2. Most deus ex machina (god from the machine) moments are vital to the story. Jupiter’s descent on the back of an eagle in Cymbeline is often cut and feels less integrated than many similar interventions by the Gods in other plays. What was your take on this moment and how important a role did the unseen whims of the deities play?
Researching this play, reading and re-reading it along with all of Shakespeare’s other “Romances” (Pericles, The Winter’s Tale, The Tempest, Two Noble Kinsmen), it’s clear these late-career plays took a sharp turn away from the great tragedies for which Shakespeare is known. The main difference that I noted was that the driving action of the play is propelled by individual characters’ thoughts and actions and how they influence the world around them, for better or for worse. We follow one, or a few main characters’ psychological journeys as they cope with the decisions they make and the consequences that arise from those decisions. But in the “Romances”, Shakespeare seemed far more interested in how a character’s journey was shaped by external elements outside of their control that pulled or pushed them through the action of the play. The main characters are more like swallows in a strong headwind, rather than the great engines in his earlier plays. Reading Dan Falk’s recent blog post connected a lot of dots for me based on what I was seeing in these plays – at the time of Shakespeare’s shift into the Romances, there was a huge change happening in science and society where, because of Galileo’s discovery of Jupiter’s four moons, humans started to really understand the notion that planet Earth, and therefore all humans, were not at the centre of the universe, but are just a miniscule part of something much larger.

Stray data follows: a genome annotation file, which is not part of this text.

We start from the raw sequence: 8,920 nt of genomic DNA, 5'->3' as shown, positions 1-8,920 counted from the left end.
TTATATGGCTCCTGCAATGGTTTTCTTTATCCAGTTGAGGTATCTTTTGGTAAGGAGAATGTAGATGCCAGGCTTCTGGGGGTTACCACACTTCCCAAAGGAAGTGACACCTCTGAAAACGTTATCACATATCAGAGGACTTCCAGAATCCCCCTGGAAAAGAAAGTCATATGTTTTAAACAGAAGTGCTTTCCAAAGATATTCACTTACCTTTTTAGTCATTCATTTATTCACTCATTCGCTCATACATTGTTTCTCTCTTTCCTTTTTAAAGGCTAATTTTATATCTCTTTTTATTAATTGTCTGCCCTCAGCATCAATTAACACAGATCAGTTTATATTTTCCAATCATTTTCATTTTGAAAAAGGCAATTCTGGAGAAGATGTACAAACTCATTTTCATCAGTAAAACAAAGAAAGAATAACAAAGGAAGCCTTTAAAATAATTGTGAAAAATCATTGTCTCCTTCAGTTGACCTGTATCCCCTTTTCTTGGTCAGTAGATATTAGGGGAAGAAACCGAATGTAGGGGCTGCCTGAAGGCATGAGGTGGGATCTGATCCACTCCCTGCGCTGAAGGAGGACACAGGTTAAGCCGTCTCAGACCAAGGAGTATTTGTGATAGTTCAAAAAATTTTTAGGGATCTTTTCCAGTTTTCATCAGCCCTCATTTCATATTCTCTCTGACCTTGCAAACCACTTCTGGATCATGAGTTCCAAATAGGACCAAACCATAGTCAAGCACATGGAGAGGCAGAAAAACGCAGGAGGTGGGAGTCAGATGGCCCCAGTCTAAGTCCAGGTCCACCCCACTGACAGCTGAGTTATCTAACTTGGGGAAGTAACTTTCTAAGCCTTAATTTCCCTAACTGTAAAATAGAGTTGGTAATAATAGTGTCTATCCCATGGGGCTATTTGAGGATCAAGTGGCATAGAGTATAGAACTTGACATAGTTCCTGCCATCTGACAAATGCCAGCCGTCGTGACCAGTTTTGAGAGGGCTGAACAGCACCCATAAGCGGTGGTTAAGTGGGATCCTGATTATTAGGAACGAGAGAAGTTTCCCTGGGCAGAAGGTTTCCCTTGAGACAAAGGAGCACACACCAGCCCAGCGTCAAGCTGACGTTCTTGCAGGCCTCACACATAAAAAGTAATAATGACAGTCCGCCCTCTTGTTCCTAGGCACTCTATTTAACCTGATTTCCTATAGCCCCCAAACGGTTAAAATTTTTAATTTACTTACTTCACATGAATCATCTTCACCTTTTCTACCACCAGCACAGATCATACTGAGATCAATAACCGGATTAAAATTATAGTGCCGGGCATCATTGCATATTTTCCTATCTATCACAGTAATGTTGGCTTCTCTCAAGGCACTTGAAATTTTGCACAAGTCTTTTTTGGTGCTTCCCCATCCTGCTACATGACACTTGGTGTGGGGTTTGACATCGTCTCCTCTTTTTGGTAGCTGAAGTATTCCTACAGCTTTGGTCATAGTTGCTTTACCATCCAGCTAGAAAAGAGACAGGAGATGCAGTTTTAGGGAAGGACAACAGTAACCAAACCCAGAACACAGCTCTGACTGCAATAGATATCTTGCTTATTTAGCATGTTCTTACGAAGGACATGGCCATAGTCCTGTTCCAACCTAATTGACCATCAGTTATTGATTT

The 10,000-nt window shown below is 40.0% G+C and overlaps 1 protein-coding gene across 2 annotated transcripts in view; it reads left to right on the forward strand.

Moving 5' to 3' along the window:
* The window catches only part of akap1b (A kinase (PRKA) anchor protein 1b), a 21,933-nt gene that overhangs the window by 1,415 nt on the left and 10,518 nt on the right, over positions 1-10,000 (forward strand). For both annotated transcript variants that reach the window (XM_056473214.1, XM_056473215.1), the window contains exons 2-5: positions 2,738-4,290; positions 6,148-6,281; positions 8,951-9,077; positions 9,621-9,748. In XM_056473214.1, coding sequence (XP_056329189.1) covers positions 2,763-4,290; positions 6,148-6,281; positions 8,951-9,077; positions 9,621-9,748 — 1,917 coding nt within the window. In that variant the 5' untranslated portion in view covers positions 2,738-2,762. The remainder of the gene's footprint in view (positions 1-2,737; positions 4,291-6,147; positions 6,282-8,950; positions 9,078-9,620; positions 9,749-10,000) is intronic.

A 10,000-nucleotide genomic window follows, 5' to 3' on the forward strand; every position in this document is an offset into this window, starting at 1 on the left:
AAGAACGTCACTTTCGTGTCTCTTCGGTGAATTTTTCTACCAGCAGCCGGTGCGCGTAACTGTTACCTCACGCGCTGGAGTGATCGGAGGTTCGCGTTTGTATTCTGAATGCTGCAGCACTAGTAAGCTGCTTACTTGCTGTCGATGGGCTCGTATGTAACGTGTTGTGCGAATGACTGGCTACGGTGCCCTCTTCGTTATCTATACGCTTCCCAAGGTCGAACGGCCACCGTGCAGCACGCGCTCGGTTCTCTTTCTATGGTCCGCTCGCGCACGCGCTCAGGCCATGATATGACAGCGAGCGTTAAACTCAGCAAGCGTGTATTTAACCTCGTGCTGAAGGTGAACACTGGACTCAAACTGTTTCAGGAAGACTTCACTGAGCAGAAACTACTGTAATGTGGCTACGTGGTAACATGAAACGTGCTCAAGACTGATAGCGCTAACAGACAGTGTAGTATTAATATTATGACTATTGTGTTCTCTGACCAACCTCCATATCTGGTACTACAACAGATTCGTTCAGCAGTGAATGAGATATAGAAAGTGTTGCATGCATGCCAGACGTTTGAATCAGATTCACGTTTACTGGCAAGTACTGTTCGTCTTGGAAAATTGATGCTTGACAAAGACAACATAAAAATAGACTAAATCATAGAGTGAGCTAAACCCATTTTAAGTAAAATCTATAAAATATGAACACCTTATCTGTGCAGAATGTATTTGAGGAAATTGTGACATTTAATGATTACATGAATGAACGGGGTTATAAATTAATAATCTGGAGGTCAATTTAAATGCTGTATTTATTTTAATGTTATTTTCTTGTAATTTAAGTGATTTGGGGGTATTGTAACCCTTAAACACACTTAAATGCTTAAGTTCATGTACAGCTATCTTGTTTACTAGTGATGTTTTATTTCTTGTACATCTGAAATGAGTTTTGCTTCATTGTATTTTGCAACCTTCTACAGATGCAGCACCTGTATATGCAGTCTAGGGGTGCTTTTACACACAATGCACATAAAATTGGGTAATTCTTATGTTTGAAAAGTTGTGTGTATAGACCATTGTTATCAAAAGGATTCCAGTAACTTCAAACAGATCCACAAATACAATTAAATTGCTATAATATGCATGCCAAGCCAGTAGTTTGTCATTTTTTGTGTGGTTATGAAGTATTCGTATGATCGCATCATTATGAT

In Cymbeline, as well as in Pericles and Two Noble Kinsmen, Shakespeare uses the metaphor of the Roman and Greek Gods, to represent those external elements. In Shakespeare’s original script, the final moment of the play is a deciphering of a tablet left for Posthumus by the god Jupiter, which essentially tells all of the mortals that all of the fantastical and unbelievable things that happened to them over the course of the play were in fact all coordinated by Jupiter himself (and his pet eagle).
Jupiter’s decent on the back of an eagle before Posthumus is the physical manifestation of the idea that Posthumus doesn’t have all the answers. Although he attempts to control his destiny in his quest for death, this moment reminds him that he doesn’t necessarily have control over his own life, which in this case, turns out to be a good thing. In our adaptation, we have not cut Jupiter, but have actually heightened the moment of intervention that exists in Shakespeare’s original and made it more direct.